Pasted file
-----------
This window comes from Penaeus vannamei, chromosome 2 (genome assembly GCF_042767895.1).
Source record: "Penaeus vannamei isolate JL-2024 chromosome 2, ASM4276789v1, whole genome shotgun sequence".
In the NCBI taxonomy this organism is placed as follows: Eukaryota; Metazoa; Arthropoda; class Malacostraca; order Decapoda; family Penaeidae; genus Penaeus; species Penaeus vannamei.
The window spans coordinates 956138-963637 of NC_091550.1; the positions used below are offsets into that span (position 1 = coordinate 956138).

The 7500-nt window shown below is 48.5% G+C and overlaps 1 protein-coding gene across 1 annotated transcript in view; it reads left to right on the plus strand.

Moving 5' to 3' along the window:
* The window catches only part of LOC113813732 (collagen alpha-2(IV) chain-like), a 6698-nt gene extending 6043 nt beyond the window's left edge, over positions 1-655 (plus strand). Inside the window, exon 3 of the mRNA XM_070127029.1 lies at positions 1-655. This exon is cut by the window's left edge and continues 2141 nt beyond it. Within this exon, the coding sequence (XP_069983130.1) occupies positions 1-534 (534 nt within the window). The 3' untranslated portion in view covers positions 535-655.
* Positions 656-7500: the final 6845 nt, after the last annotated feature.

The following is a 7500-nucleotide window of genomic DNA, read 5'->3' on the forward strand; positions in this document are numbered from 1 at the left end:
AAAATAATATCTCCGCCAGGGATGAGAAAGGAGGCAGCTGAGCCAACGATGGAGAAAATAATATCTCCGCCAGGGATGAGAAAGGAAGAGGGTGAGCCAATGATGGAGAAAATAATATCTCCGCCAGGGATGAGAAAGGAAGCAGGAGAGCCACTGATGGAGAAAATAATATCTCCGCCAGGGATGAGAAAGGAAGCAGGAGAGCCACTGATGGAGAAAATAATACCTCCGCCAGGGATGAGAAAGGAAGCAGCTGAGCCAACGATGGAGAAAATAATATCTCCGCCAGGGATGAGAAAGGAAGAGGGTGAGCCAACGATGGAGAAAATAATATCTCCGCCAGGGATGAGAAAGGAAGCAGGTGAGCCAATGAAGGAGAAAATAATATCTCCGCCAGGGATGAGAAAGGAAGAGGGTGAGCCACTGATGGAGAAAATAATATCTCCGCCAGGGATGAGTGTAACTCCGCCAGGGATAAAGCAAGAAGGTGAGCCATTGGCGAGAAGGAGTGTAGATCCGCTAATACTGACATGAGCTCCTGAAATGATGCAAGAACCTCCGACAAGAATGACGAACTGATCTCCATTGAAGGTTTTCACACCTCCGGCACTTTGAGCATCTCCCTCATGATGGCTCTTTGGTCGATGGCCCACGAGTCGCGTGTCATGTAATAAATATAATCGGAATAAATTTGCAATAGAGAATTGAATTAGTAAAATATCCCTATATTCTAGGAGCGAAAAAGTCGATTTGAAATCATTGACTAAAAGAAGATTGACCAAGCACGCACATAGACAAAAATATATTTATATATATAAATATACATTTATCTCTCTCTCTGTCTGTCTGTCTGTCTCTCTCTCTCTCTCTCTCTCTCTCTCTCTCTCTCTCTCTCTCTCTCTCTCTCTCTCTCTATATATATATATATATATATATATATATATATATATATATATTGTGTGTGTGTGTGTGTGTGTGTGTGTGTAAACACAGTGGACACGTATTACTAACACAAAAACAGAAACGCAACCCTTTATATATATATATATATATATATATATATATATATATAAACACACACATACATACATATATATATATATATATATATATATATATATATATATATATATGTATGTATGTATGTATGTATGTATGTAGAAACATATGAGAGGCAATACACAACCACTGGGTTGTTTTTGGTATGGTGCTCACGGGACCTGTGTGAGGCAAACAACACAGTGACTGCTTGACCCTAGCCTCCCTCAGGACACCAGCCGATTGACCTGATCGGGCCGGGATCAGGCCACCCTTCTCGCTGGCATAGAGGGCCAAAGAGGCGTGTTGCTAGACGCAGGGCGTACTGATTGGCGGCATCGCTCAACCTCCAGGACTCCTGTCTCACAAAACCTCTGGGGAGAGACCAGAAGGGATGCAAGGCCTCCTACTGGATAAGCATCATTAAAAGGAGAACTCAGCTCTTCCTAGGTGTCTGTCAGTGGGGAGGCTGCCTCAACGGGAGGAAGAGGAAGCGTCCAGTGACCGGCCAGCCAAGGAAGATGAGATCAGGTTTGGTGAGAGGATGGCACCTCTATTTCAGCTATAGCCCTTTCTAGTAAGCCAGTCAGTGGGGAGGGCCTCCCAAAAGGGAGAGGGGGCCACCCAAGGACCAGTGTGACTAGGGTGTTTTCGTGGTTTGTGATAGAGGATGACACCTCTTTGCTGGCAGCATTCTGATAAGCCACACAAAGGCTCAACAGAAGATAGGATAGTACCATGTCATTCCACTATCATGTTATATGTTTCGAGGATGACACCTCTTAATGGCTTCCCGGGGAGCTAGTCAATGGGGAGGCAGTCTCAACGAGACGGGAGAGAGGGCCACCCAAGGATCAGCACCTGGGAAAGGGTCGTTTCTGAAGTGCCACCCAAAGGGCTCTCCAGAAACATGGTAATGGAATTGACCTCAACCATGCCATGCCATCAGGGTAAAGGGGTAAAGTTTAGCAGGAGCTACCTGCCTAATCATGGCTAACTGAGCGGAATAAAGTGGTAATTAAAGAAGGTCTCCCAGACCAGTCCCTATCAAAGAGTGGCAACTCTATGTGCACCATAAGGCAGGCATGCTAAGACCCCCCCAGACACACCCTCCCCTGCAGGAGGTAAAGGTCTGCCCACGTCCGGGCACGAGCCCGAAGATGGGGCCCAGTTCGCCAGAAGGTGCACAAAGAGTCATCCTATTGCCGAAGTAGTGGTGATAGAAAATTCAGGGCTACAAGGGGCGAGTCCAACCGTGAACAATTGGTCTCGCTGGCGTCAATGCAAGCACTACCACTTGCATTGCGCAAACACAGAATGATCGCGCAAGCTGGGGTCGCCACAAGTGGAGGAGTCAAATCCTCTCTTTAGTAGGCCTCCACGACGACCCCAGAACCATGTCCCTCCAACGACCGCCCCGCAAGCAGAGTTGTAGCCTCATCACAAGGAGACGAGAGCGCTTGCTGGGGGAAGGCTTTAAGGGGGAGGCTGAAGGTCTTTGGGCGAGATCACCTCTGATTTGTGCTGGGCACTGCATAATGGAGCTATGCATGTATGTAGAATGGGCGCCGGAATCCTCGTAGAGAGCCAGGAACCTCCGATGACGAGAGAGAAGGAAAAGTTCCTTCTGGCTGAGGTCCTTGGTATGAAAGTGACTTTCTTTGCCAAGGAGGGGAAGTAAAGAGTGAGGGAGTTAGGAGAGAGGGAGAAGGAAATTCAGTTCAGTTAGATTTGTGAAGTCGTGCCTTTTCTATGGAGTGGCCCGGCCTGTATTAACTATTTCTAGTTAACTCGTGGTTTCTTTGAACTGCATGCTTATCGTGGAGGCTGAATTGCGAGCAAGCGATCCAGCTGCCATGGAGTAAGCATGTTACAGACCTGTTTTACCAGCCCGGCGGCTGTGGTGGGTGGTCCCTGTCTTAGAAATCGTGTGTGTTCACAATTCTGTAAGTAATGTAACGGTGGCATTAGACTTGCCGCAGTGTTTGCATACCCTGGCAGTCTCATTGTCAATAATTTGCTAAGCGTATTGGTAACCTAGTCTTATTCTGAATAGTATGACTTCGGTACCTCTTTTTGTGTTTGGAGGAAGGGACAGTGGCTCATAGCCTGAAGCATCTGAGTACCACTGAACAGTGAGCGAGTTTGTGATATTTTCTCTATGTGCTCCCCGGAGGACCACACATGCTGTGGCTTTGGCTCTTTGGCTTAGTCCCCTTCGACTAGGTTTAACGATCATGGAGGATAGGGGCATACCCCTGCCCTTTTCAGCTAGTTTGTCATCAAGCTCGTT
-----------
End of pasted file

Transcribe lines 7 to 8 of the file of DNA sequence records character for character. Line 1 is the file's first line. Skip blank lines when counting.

* The window catches only part of LOC113813732 (collagen alpha-2(IV) chain-like), a 6698-nt gene extending 6043 nt beyond the window's left edge, over positions 1-655 (plus strand). Inside the window, exon 3 of the mRNA XM_070127029.1 lies at positions 1-655. This exon is cut by the window's left edge and continues 2141 nt beyond it. Within this exon, the coding sequence (XP_069983130.1) occupies positions 1-534 (534 nt within the window). The 3' untranslated portion in view covers positions 535-655.
* Positions 656-7500: the final 6845 nt, after the last annotated feature.